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Favorite staging maneuver?


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1 minute ago, Hyperspace Industries said:

It could be anything, from the Korolev cross, to the sls booster backflip, the stratolaunch drop to something you came up with yourself, lets see your favorite staging! :D

Does the satellite deployment from the Shuttle payload bay count? Stuff like the Hubble launch, or even more probes that used the IUS like galileo

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42 minutes ago, Beccab said:

Does the satellite deployment from the Shuttle payload bay count? Stuff like the Hubble launch, or even more probes that used the IUS like galileo

Um? I'm not sure if it should, but I make (some of) the rules, and I say, Yes. :sticktongue:

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Flip and burn from the falcon heavy side boosters when they have an RTLS landing. All that complex choreography between them and the core, plus the exhaust plume interaction afterward. 

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Just now, MKI said:

Never staging because its an SSTA ;D

Single Stage To Australia? That can be impressive or not only depending on your starting point. Rocketlab wouldn't be very impressive, Ariane 5 on the other hand...

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My favourite is when the Apollo capsule separated from the third stage,  turned around, docked with the lunar lander and extracted it.  That took nerves, skill and steady hands.

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Tsiolkovsky's proposal of the multistage rocket train. Actually, it can be reusable.

(And yes, that's what he was actually suggesting, not a multistage rocket itself.)

Launch things to LEO by keeping them on rails, and boosting by rocket engines.
A train of rocket carriages (tank+engine) is puLLing the carriage with payload, being ignited one by one.

Once the current carriage gets out of fuel, it detaches, accelerates, moves forward, and turns to a side railroad to free the way for the rest of the train.
The next carriage ignites and repeats.

This way, by letting all stages accelerate the train a little more and redirecting the spent carriages/stages to the side railroadS, the train finally accelerates the rear carriage with payload to orbital speed.

Much better than all those fancy backflights. Just add more struts rails.

Edited by kerbiloid
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The yoyo staging is traditionally used to slow a satellite or a re-entry capsule rotation.

Three or four weights are attached at the rear end of the capsule or satellite.
They are attached to metal bands which are spirally placed inside.

The capsule/satellite is rotating fast for gyroscopic stabilization after staging from the rocket/orbiter. But too fast for reentry/work.

The weights get unlocked and start getting away by centrifugal force, pulling out the metal bands and extending them like roulettes,

When the band reaches its end, it gets cut by a mechanical cutter, so the weights fly away carrying most part of the angular momentum, while the payload keeps rotating but much more slowly.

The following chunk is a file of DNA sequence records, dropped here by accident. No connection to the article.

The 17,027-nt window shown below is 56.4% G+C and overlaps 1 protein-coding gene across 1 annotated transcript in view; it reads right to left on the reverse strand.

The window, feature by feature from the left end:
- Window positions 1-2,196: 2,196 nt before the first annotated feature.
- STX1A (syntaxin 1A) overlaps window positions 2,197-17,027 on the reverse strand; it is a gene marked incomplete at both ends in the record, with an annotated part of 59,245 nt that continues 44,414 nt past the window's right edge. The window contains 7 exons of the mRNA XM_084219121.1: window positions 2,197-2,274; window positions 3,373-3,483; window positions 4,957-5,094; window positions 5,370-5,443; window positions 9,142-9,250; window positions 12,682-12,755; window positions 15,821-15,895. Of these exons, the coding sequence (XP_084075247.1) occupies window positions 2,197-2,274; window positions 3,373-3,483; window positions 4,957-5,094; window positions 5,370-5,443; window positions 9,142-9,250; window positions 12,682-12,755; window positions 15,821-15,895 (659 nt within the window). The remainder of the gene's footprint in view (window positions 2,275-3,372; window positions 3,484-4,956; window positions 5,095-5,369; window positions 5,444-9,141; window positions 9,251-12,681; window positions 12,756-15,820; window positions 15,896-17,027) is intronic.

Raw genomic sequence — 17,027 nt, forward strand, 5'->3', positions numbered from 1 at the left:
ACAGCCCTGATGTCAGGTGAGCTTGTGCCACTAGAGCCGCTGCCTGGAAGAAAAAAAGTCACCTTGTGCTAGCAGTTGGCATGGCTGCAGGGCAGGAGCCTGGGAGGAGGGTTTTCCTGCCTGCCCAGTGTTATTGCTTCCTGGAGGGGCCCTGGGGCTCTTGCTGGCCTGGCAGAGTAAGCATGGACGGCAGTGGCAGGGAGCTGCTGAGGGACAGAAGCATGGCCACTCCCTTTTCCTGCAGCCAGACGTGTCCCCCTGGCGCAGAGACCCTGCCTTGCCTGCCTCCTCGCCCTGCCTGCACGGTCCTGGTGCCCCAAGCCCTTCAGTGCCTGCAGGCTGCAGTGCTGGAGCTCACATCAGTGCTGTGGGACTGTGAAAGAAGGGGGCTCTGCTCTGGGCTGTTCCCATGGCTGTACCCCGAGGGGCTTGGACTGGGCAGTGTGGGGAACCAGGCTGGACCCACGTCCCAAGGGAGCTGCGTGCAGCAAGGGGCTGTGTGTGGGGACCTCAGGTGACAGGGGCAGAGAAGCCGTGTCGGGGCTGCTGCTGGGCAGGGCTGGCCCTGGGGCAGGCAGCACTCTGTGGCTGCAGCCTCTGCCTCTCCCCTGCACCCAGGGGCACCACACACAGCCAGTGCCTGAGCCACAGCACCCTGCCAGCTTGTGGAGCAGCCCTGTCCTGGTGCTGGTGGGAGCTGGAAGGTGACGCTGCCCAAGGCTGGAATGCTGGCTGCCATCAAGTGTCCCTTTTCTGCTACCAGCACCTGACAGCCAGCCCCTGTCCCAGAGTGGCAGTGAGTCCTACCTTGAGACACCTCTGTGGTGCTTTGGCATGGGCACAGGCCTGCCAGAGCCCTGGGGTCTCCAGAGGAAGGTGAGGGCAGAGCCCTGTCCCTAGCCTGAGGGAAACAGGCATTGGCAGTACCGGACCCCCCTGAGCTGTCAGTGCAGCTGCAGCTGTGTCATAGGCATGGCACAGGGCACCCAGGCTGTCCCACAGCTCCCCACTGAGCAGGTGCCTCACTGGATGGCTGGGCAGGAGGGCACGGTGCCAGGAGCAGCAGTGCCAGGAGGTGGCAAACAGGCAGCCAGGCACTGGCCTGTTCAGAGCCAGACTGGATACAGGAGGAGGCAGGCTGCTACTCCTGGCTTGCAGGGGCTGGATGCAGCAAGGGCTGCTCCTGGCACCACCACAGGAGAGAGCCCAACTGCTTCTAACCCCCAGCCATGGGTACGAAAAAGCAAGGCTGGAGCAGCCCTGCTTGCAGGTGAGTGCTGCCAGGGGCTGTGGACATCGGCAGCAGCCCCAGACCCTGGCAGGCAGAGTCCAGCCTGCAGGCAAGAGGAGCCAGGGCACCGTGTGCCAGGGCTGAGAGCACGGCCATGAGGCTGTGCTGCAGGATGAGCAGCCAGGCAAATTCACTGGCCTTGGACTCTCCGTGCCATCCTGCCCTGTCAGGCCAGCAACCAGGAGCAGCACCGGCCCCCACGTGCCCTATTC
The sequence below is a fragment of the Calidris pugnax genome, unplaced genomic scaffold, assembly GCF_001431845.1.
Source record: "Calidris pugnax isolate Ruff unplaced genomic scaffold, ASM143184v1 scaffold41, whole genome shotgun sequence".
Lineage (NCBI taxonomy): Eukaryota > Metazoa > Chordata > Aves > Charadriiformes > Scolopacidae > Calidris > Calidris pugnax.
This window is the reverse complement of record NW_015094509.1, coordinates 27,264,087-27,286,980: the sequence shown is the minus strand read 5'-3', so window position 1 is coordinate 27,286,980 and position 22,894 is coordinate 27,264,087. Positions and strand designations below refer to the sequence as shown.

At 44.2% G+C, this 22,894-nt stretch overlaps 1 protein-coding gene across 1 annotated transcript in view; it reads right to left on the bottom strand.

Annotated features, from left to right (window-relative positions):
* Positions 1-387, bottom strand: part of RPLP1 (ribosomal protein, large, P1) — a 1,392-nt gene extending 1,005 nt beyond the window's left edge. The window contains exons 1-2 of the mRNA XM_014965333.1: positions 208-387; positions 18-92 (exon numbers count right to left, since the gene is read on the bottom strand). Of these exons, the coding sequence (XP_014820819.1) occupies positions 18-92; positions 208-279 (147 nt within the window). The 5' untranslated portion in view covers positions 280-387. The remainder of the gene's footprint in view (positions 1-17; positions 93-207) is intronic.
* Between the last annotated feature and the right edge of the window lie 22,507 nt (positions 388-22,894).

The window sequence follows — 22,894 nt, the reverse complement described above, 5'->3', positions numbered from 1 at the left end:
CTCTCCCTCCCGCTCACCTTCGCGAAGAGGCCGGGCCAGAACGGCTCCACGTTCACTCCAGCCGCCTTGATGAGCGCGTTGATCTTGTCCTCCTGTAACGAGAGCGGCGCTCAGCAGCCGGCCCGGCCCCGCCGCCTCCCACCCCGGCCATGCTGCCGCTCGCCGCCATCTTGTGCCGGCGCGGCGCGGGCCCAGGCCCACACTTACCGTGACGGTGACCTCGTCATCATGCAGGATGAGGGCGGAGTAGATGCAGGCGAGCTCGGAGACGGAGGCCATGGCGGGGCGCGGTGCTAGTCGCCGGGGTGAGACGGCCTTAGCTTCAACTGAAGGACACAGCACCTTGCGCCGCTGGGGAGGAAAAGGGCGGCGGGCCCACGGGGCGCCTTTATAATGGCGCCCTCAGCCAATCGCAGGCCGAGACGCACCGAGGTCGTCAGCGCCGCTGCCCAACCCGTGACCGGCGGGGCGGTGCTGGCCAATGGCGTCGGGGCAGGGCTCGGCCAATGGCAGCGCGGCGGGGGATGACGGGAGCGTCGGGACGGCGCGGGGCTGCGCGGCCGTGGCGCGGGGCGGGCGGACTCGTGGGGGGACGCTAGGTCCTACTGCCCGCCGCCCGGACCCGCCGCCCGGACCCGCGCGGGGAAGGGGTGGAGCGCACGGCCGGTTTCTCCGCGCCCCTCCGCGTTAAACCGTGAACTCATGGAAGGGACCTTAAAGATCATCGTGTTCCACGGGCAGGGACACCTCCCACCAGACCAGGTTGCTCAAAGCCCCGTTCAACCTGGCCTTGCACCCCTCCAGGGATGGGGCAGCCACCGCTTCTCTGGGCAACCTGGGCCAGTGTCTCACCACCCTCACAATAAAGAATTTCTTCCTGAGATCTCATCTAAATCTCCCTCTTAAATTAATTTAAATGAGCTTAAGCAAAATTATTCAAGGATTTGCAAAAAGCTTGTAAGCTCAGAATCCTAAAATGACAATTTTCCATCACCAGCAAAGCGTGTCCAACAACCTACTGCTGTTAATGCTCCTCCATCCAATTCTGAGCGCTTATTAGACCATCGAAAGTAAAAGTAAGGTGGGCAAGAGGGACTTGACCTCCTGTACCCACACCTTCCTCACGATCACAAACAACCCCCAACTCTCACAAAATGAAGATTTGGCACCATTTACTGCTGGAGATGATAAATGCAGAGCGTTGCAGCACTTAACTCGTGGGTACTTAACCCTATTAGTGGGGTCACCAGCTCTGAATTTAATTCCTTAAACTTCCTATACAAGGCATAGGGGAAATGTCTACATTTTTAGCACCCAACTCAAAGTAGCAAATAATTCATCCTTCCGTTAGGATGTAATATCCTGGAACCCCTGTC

Edited by kerbiloid
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I really liked the strange display caused after the staging manoeuvre between the Falcon 9's booster and the upper stage with their nozzles pointing at each other and lighting up the gases in vacuum from the CRS-23 mission the other day:

CaringAdvancedArizonaalligatorlizard-siz

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13 hours ago, benzman said:

My favourite is when the Apollo capsule separated from the third stage,  turned around, docked with the lunar lander and extracted it.  That took nerves, skill and steady hands.

Roscosmos is apparently planning to do a reenactment to fetch a slightly spruced-up Soyuz OM to use as a caravan during a Lunar flight.

16 hours ago, Hyperspace Industries said:

It could be anything, from the Korolev cross, to the sls booster backflip, the stratolaunch drop to something you came up with yourself, lets see your favorite staging! :D

gub3-40.jpg

Tight squeeze.

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KSP staging:

Explosive staging because the couplers are three times the cost of the [original] solid boosters and you are feeling cheap.  Or back when career mode let you get to space/orbit that way and you hadn't unlocked couplers.

Bamboo staging with the last stage.  Note this isn't "real" bamboo staging as that is unstable, but involves putting a stage (or two) on top of the capsule and magically transferring the fuel to the working engine.  Note that while in real life, the RL-10 is extremely expensive (supposedly redesigned to be cheaper to make, but ULA probably bought Rocketdyne to get the budget for the Starliner launch undercontrol), the LV-909 is pretty  cheap (and light) making this a marginal improvement.  Still one of my favorite tricks for getting a ton of Isp out of the last stage.

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On 9/3/2021 at 5:31 PM, wumpus said:

Note this isn't "real" bamboo staging as that is unstable, but involves putting a stage (or two) on top of the capsule and magically transferring the fuel to the working engine.

 "Tractor"-style engine mounting works well enough for ATGMs.

On 9/3/2021 at 5:31 PM, wumpus said:

Note this isn't "real" bamboo staging as that is unstable, but involves putting a stage (or two) on top of the capsule and magically transferring the fuel to the working engine. 

It's not that improbable. Upper-stage engines don't have crazy mass flow, so a duct around the payload isn't impossible.

And on that note, let's mention the closest thing to the above IRL: the donut from the Naryad ASAT program!

briz-m-breeze-m-upper-stage-3D-model_0.j

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